Posted: June 04, 2013
Lights! Camera! Inaction!
Sides drawn over state-funded film incentivesGigi Sukin
In 1974, author Stephen King found a change of scenery for his next book project by opening an atlas and randomly pointing to Boulder.
King and his wife, Tabitha, took the advice of some helpful locals and stayed at the imposing Stanley Hotel at the base of Rocky Mountain National Park – a setting that ultimately inspired his horror novel, The Shining.
It’s no wonder many people believe the hotel is haunted. The 1997 television mini-series version of The Shining was filmed there, and reports of supernatural activity brought in the Syfy Channel’s hit show Ghost Hunters. About 80,000 of the Stanley’s 350,000 annual visitors pay for ghost tours.
“It would be fair to say that the publicity, the movies, the mini-series as well as other TV shows have absolutely helped the hotel thrive,” says Daniel Swanson, the Stanley’s vice president of e-commerce. “It’s been a real revenue driver for us.”
The Stanley’s story serves as a testament to the potential of film and television projects to boost Colorado’s economic activity, job creation and tourism.
A 2011 University of Colorado Leeds School of Business economic analysis of a Colorado film incentive program found that every dollar invested in film and television brings $5 in production spending and nearly $10 in economic activity.
After the state hired Hollywood producer Donald Zuckerman as director of the Office of Film, Television and Media in 2011, he persuaded lawmakers to fund a $4 million rebate and loan guarantee incentive program. Zuckerman then landed three films, a Coors commercial, post-production work and three TV series.
State Rep. Mark Ferrandino (D-Denver) says the film incentive program, while modest by national standards, produces big results: more than $41 million in economic activity, 376 direct jobs, 195 indirect jobs and an estimated 515 part-time jobs.
“The pros definitely outweigh the cons,” he says.
But not everyone is so quick to roll out the red carpet.
In April, the Colorado legislature’s Joint Budget Committee rejected a House-approved request to increase the film office’s funding by $1.5 million.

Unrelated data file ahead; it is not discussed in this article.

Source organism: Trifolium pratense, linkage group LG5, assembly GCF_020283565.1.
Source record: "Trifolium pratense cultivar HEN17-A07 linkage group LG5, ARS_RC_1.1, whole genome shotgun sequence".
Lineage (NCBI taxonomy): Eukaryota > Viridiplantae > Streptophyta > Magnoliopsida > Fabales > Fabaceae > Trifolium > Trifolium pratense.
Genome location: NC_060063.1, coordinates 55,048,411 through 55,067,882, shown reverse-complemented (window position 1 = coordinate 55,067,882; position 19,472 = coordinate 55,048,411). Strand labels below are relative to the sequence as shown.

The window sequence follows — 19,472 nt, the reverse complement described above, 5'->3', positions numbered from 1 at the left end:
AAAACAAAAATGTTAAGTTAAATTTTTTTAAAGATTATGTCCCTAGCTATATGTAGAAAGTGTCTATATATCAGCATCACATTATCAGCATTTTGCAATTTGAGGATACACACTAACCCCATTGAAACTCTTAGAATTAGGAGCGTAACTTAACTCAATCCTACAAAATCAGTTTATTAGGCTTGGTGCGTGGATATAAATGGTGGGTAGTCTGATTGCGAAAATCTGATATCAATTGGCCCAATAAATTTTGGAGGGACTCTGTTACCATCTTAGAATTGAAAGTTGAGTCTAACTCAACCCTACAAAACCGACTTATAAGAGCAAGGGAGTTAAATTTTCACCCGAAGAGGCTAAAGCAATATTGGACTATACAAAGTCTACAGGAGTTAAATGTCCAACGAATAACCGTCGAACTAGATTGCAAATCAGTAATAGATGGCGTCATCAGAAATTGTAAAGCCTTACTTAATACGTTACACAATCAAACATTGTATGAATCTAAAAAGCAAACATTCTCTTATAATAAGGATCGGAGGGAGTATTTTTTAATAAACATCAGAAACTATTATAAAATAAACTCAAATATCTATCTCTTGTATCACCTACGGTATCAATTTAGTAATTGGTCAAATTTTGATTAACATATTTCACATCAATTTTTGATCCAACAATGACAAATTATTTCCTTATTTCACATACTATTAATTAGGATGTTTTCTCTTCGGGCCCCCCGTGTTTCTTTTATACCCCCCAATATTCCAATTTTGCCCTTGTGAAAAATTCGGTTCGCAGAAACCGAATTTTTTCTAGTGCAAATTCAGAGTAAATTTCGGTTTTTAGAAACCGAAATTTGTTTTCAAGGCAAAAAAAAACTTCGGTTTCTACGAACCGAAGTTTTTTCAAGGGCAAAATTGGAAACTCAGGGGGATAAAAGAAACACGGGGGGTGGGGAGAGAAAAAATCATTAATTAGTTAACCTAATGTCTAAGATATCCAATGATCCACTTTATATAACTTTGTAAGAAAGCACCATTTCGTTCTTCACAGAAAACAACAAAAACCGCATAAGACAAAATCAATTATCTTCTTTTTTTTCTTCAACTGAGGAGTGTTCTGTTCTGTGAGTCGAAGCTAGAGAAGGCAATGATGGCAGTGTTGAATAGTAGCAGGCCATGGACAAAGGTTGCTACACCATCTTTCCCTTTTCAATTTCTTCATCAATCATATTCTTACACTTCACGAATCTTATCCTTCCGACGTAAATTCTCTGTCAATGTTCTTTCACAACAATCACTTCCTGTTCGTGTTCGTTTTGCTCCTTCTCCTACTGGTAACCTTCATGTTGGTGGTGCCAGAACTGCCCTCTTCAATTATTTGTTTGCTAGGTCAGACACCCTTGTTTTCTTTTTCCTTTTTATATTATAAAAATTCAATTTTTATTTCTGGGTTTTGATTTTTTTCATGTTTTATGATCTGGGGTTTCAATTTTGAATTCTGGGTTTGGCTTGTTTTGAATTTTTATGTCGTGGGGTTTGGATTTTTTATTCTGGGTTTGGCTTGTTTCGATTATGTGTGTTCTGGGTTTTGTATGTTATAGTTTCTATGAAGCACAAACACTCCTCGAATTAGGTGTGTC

“Generally the opponents think it’s corporate welfare or money not well spent that could have gone elsewhere,” Zuckerman says.
Sen. Kent Lambert (R-Colorado Springs) voted against the request, citing reports that cast doubt on the incentive’s supposed return on investment. He expressed further concern that the entertainment lobby is serving an already profitable industry, the Denver Post reported following the decision.
“The State government should treat all businesses equally; no subsidies for one specific industry,” says Linda Gorman, a former academic economist and the director of Health Care Policy at the Independence Institute, a Golden-based free market think-tank. “I’m against corporate welfare, and that’s what film and television incentive programs are. Just because you’re shooting a film here shouldn’t mean that you are so much more important than the team manufacturing a local product.”
Gorman also expressed doubts about ROI, citing a Boston Globe report that Massachusetts received only 16 cents back for every dollar of its $44 million tax credit program.
“It’s highly unlikely that Colorado will ever have a program of that magnitude,” says Brian Lewandowski, a research associate with the Leeds School of Business, referring to the tens of millions of dollars states such as Louisiana and Michigan have doled out in recent years to lure producers.
Still, Gorman and other opponents worry about the aggressive lobby, tax increases and potentially negative impact on the business environment.
“You have to be careful; we’re not a state with a mobile tax base, and even big manufacturing industries can be moved,” Gorman says. “Colorado has been attractive to businesses because it’s a nice place to live, but people are not willing to pay infinite amounts for that. Not giving any special tax breaks keeps the tax environment simple.”
But Lewandowski argues that tax credits can be beneficial. He cites the case of Arrow Electronics Inc., a Fortune 500 electronic component distribution company that moved to Denver in 2011 after the Colorado Economic Development Commission approved tax credits of as much as $11.4 million over five years for the creation of 11,700 jobs.
“The state has modest funding to use in incentive packages to help lure qualifying businesses to the state. When a company decides to relocate, incentive programs often underlie those moves,” Lewandowski says. “There’s the idea that Arrow brings a lot of indirect company growth with it. It’s important to remind people it’s the same concept with film.”
Before states began offering film incentives, Colorado’s inherent advantages – natural beauty, outstanding work force and creative capital – made it a hotbed of production.
Gigi Sukin is an Associate Editor at ColoradoBiz. She can be reached at firstname.lastname@example.org.